Two years after a Virginia State Police helicopter crashed, killing two troopers, near the Aug. 12, 2017, white nationalist rally in Charlottesville, federal transportation investigators still are not close to rendering a final verdict on why the aircraft fell out of the sky.
The helicopter, known as Trooper One, went down after flying over the city to relay video of the rally to officers on the ground. Soon after, the National Transportation Safety Board estimated the agency’s final report would be complete within 12 to 18 months. It’s now 24 months and counting.
NTSB spokesman Peter Knudson said 12 to 24 months is now considered a better range for completion of investigations, “but this investigation will not be one of those.”
The investigation into the state police helicopter crash is an “outlier,” Knudson said, because it has turned out to be more complex than many and involves numerous parties.
“I did talk to the investigator briefly, and he indicated that they were still actively working on the investigation and had not yet written the report,” said Knudson, noting that a final decision is now not expected until next year.
“Some are completed in six months, some in three years. So there’s a huge variability,” he said.
The preliminary NTSB report, released just under a month after the crash, suggests mechanical failure of the aircraft’s main rotor system or tail rotor likely caused it to spin out of control and crash, according to an aviation expert who reviewed the report in September 2017 for the Richmond Times-Dispatch.
The victims were state police Lt. H. Jay Cullen, 48, who was piloting the helicopter, and trooper-pilot Berke M.M. Bates, 40, who was filming the rally and violence.
Robert Haddow, the 20-year certified flight instructor who reviewed the preliminary report, said the troopers “weren’t doing anything unusual,” such as landing or taking off, when the Bell 407 began to continuously spin and descend into trees, according to his review of the report.
The helicopter began to spin or rotate on its vertical axis and then descend nose down, continuously spinning, before it was no longer visible before the tops of surrounding trees, according to the report, which cited a “preponderance of witness statements.”
The preliminary report said that airworthiness records from the Federal Aviation Administration, along with the aircraft’s maintenance records, showed that the helicopter’s most recent 100-hour inspection was completed Aug. 3, nine days before the crash. At the time, the helicopter had accrued approximately 6,000 total hours of operation.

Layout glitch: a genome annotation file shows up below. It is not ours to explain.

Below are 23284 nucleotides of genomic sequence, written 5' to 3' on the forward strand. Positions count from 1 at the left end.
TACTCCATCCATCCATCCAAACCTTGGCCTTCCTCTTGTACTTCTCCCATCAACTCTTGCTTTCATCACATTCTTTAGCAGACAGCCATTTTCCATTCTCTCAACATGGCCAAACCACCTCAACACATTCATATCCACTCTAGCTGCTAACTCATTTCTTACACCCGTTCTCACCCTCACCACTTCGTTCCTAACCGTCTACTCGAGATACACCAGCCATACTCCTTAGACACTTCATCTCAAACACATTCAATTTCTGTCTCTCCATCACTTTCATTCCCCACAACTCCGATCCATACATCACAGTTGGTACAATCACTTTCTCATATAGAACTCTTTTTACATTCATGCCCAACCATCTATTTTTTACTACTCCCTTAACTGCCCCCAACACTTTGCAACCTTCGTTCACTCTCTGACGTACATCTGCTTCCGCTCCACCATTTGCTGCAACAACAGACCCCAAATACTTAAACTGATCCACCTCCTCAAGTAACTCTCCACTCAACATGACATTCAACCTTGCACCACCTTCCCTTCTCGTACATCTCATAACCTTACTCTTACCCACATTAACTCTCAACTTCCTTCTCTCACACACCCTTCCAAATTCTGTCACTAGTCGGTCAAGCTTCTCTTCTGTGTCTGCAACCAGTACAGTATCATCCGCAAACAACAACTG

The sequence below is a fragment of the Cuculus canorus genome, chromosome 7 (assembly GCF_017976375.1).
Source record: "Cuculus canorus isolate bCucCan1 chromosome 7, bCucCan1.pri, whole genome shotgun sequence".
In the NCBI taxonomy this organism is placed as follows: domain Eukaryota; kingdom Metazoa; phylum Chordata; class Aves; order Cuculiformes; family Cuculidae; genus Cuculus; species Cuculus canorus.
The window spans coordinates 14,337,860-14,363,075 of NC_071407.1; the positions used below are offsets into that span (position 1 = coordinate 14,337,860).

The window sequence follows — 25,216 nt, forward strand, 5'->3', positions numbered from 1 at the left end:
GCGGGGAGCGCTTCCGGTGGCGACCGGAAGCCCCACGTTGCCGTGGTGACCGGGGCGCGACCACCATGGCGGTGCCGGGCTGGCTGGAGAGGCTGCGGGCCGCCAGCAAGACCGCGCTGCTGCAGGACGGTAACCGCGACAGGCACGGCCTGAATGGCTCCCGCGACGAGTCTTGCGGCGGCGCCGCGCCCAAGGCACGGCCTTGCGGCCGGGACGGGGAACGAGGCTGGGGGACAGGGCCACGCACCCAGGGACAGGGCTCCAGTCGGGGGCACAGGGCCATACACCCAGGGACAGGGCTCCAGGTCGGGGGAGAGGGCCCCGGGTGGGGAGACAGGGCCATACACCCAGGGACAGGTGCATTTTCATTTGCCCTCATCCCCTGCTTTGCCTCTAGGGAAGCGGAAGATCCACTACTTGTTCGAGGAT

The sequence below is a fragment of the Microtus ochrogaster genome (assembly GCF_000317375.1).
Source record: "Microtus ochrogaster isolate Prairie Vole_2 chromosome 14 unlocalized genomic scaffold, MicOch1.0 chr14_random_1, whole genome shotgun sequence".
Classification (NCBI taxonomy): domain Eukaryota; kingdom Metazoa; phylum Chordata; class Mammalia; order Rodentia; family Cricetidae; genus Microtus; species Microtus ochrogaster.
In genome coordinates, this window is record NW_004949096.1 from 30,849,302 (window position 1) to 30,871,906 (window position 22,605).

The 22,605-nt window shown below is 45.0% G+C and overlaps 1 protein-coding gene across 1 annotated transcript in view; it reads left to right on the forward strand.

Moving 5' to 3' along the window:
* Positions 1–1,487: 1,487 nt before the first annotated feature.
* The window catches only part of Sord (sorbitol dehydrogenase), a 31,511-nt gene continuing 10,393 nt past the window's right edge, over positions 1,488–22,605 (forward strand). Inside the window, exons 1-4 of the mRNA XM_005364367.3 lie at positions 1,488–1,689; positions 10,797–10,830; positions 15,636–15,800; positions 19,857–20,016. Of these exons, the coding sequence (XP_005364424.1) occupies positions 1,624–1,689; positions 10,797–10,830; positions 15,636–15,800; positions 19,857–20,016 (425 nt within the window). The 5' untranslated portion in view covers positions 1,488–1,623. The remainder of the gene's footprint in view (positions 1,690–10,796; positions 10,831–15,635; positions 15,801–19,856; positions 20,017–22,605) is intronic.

The same aircraft was heavily damaged in 2010 when it lost power shortly after taking off in Abingdon and made an emergency hard landing, but neither the pilot nor the co-pilot was injured. State police have said the helicopter “was fully repaired by Bell Helicopter” afterward, and the incident was not mentioned in NTSB’s preliminary report.
State police last year secured money to replace the helicopter when the General Assembly appropriated $1.9 million in fiscal 2020 as the first-year debt payment for a new $6 million Bell 407 similar to the one that crashed. It also allocated money for a new medical evacuation helicopter that will replace a 2010 model. But delivery of the new helicopters will be delayed until 2020.
Legislators also approved funding to hire an additional mechanic to help maintain state police aircraft. In addition, two new trooper-pilots—senior trooper Andy Wood and trooper John Blaine—began training last summer to replenish the aviation ranks after the deaths of Cullen and Bates.
“They are flying and working towards their full qualifications,” said Lt. Shawn Rivard, who succeeded Cullen as the aviation unit’s commander, in an email.
Rivard previously said that strong demand for Bell 407s created a manufacturing back order, and there could be a long wait until the aviation unit received one. Once the order is filled, the aircraft is sent to a “completion center” to add the extra equipment to perform various tasks, he added.
“With the Bell 407, there is ... at least a year and a half to get that completely mission ready, maybe longer,” he said.
Rivard said the Bell 407 that will replace the one that crashed will be delivered in mid-2020, and the new medical helicopter will be delivered in late 2020.